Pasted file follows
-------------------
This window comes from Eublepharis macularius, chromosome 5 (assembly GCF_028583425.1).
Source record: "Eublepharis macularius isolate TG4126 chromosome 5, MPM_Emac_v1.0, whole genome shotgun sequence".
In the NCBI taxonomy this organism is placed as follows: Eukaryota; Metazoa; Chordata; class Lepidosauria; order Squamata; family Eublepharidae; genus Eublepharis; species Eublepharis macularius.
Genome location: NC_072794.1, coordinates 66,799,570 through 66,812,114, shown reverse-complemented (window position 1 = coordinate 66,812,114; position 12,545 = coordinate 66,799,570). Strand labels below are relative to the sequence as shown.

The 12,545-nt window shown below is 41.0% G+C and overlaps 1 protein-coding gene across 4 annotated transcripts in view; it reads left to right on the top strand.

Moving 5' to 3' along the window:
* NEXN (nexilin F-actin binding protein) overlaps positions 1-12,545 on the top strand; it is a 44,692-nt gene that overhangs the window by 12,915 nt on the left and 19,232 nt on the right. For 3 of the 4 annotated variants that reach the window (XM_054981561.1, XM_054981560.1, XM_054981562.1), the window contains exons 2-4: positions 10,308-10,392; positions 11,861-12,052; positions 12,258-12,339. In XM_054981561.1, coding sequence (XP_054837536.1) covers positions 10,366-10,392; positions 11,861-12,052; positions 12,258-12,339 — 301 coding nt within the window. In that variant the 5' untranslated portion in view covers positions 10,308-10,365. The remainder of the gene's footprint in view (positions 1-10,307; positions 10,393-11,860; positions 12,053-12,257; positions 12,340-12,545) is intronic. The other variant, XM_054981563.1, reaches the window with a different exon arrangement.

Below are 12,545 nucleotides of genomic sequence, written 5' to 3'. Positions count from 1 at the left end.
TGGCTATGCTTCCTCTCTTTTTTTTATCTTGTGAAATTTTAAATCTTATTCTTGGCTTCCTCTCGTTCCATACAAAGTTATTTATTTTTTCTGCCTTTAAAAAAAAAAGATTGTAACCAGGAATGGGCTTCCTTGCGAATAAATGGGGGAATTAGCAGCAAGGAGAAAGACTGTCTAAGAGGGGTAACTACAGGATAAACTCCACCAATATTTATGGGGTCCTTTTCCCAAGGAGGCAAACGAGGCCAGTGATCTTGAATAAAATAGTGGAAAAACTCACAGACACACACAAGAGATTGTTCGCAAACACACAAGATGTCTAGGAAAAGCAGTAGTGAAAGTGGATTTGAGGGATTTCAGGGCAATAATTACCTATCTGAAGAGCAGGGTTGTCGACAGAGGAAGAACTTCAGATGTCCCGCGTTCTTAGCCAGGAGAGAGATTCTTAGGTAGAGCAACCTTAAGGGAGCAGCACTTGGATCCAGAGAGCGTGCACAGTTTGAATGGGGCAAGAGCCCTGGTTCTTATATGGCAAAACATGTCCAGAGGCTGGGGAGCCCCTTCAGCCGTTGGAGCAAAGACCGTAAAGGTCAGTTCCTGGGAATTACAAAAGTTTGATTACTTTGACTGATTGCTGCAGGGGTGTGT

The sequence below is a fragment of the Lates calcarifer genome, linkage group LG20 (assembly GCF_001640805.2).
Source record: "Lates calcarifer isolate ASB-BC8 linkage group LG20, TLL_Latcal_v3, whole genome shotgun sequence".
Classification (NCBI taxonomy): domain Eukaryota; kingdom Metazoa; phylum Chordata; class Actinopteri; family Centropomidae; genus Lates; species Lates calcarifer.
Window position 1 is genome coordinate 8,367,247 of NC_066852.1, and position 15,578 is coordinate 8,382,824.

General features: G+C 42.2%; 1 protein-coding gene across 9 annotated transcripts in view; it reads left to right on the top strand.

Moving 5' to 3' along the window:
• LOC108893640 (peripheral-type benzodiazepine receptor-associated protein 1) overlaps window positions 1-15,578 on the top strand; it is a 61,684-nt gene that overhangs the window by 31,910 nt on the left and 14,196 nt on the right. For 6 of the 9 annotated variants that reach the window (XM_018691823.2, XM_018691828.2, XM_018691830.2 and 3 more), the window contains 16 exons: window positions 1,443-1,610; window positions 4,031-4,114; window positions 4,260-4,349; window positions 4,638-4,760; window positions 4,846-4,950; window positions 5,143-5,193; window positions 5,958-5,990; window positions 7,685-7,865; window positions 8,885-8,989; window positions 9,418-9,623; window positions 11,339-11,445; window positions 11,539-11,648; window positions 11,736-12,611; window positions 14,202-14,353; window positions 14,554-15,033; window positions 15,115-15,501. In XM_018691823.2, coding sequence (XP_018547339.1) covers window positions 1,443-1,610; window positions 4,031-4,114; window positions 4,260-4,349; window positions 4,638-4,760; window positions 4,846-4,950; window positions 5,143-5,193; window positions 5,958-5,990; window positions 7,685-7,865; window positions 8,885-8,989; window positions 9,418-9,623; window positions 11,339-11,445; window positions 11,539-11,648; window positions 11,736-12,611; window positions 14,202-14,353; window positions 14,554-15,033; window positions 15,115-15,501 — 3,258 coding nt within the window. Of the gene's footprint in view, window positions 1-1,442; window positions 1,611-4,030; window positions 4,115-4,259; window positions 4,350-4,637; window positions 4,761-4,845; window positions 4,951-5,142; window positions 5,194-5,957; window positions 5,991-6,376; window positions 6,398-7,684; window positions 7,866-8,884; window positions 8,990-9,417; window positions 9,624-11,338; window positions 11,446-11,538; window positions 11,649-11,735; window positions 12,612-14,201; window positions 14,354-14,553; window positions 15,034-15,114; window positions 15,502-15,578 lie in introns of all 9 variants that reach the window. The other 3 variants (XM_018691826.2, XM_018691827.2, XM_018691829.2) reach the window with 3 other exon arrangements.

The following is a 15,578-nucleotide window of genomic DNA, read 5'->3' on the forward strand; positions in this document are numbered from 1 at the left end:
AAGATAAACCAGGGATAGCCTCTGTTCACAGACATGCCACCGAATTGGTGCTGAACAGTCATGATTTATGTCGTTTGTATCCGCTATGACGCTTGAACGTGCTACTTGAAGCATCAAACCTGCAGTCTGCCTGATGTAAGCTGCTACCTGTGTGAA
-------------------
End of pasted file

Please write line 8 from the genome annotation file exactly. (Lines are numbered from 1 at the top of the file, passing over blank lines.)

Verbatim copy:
Below are 12,545 nucleotides of genomic sequence, written 5' to 3'. Positions count from 1 at the left end.